Environmentalists should like fracking for its relative cleanliness. But they don't. They have made a bugaboo out of the chemicals in fracking fluids, which supposedly can leach into groundwater sources. I'm convinced they're dead wrong. Ultimately, good technology with a cost advantage will win out over paranoia.
God doesn't just miraculously and physically intervene in the whole process, so if I just go and drop a bunch of chemicals and herbicides that leach into the groundwater, I can pray all day to keep my child healthy, but if the herbicides gone into the groundwater come up my well, my child's going to drink that water.
The usual way of growing cotton is highly petrochemical-intensive, requiring 110 pounds of nitrogen fertilizer per acre. Some of the fertilizer is broken down by soil bacteria into nitrate, a toxic and highly soluble chemical that can leach into groundwater or get washed into lakes, creating oxygenless dead zones.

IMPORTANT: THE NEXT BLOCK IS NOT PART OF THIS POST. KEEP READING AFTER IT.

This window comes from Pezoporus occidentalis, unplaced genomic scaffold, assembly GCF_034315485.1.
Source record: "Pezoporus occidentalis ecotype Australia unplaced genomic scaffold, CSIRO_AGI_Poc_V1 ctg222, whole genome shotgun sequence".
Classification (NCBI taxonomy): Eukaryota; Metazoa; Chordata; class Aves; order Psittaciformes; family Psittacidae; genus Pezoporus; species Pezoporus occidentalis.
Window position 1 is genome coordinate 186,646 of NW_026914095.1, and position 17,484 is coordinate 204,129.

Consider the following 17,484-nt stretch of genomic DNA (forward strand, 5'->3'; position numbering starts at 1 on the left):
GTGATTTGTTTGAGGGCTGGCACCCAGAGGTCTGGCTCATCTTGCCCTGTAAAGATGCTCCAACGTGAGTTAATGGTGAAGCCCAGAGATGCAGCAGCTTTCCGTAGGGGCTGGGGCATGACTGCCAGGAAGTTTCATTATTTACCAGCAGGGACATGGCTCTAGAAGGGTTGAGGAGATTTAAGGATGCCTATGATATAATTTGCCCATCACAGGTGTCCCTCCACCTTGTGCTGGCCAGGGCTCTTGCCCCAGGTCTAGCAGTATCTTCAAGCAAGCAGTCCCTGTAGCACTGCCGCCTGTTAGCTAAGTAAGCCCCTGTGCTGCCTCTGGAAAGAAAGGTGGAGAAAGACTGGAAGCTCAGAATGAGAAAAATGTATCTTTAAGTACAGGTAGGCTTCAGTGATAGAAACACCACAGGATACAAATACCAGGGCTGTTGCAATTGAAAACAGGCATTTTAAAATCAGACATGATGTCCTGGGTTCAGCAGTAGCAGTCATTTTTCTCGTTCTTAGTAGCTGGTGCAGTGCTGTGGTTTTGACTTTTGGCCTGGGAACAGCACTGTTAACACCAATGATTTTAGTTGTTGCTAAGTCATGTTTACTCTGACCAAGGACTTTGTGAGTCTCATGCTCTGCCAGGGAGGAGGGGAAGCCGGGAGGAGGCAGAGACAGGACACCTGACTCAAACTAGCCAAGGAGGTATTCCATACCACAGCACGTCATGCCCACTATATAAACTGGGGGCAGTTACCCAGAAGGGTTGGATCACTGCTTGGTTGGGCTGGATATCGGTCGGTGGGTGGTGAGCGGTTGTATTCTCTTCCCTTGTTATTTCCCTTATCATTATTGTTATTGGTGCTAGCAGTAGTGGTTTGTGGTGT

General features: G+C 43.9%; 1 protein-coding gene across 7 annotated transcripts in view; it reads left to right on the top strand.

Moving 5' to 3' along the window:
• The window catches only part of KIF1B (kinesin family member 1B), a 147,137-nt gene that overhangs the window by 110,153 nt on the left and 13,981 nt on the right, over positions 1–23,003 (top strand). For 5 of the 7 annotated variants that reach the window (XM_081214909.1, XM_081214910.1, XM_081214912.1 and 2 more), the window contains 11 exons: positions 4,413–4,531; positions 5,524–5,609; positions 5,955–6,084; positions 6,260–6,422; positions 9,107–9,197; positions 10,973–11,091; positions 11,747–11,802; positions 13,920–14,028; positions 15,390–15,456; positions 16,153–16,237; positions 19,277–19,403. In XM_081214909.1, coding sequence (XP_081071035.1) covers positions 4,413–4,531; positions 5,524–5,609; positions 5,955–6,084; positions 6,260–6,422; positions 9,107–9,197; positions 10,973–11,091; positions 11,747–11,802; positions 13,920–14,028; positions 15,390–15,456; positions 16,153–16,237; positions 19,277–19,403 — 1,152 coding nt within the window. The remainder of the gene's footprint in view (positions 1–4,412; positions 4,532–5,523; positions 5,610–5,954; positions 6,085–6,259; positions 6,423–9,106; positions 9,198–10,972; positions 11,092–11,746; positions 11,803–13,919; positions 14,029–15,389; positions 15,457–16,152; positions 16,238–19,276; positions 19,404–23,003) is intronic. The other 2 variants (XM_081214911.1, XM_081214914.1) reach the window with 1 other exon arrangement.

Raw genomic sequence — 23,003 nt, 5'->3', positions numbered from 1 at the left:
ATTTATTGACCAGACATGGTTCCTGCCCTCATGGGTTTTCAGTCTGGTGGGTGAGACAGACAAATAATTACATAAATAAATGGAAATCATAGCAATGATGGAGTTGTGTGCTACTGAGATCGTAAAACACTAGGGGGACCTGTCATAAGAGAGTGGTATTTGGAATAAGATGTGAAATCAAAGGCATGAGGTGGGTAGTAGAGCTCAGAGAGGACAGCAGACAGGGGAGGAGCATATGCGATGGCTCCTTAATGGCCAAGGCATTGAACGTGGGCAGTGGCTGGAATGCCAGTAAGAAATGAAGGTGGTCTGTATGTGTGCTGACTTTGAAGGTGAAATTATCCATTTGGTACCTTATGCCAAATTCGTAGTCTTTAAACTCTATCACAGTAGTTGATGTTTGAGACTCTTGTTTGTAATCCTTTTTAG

People retreated behind their front doors into the hidden zone of their private, family worlds and when outsiders asked how things were they answered, Oh, everything's going along just fine, not much to report, situation normal. But everyone secretly knew that behind that door things were rarely humdrum. More typically, all hell was breaking loose, as people dealt with their angry fathers, drunken mothers, resentful siblings, mad aunts, lecherous uncles and crumbling grandparents. The family was not the firm foundation upon which society rested, but stood at the dark chaotic heart of everything that ailed us. It was not normal, but surreal; not humdrum, but filled with event; not ordinary, but bizarre. He remembered with what excitement he had listened, at the age of twenty, to the Reith Lectures delivered on BBC Radio by Edmund Leach, the great anthropologist and interpreter of Claude Levi-Strauss who, a year earlier, had succeeded Noel Annan as provost of King's. 'Far from being the basis of the good society, ' Leach had said, 'the family, with its narrow privacy and tawdry secrets, is the source of all our discontents.' Yes! he thought. Yes! That is a thing I also know. The families in the novels he later wrote would be explosive, operatic, arm-waving, exclamatory, wild. People who did not like his books would sometimes criticize these fictional families for being unrealistic-not 'ordinary' enough. However, readers who did like his books said to him, 'Those families are exactly like my family.